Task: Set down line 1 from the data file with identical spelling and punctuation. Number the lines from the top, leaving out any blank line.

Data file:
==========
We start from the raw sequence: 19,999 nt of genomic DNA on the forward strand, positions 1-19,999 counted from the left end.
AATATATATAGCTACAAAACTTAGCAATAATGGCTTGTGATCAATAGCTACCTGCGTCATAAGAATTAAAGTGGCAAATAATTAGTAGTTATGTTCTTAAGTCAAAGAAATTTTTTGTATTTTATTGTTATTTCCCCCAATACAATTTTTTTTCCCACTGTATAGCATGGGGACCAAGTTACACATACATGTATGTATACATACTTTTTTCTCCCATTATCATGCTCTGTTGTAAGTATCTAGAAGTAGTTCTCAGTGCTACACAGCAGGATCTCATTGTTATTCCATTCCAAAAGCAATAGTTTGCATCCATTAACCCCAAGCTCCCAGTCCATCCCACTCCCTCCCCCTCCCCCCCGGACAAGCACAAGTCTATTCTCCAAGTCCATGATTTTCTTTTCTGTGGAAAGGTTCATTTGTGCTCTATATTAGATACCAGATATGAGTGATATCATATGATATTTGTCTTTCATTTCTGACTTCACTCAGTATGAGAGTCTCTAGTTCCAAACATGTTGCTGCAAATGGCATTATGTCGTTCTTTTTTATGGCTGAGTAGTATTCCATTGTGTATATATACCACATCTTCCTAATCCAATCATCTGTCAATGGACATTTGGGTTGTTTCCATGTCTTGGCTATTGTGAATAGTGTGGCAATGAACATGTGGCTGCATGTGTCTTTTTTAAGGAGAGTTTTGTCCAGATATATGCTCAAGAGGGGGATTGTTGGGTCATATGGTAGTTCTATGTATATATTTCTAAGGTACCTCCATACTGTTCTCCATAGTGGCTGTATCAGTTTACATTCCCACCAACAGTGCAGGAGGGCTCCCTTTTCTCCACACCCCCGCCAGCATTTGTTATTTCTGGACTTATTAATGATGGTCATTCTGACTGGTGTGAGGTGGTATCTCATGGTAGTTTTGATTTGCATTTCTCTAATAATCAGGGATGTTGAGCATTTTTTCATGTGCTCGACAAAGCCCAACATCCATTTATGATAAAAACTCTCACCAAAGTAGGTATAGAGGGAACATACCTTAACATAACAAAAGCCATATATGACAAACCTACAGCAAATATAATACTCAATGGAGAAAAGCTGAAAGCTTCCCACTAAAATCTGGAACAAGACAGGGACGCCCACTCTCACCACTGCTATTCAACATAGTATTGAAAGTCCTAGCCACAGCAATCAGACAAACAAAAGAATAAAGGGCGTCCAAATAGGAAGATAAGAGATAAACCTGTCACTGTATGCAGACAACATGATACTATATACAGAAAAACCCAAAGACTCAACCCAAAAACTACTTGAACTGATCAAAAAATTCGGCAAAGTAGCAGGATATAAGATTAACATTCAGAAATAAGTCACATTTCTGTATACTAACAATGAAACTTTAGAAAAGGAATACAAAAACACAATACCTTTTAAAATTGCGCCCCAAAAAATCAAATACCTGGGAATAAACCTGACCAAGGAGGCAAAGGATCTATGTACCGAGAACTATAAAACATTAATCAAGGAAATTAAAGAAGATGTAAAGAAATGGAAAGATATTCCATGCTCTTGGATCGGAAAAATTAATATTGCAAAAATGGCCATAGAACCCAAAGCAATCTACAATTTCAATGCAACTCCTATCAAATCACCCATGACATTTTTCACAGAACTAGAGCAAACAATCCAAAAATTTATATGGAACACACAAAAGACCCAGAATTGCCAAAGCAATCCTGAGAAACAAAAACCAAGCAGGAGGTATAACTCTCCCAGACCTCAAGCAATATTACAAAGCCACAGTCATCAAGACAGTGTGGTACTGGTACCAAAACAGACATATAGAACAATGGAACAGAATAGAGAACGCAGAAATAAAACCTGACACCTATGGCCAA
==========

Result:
We start from the raw sequence: 19,999 nt of genomic DNA on the forward strand, positions 1-19,999 counted from the left end.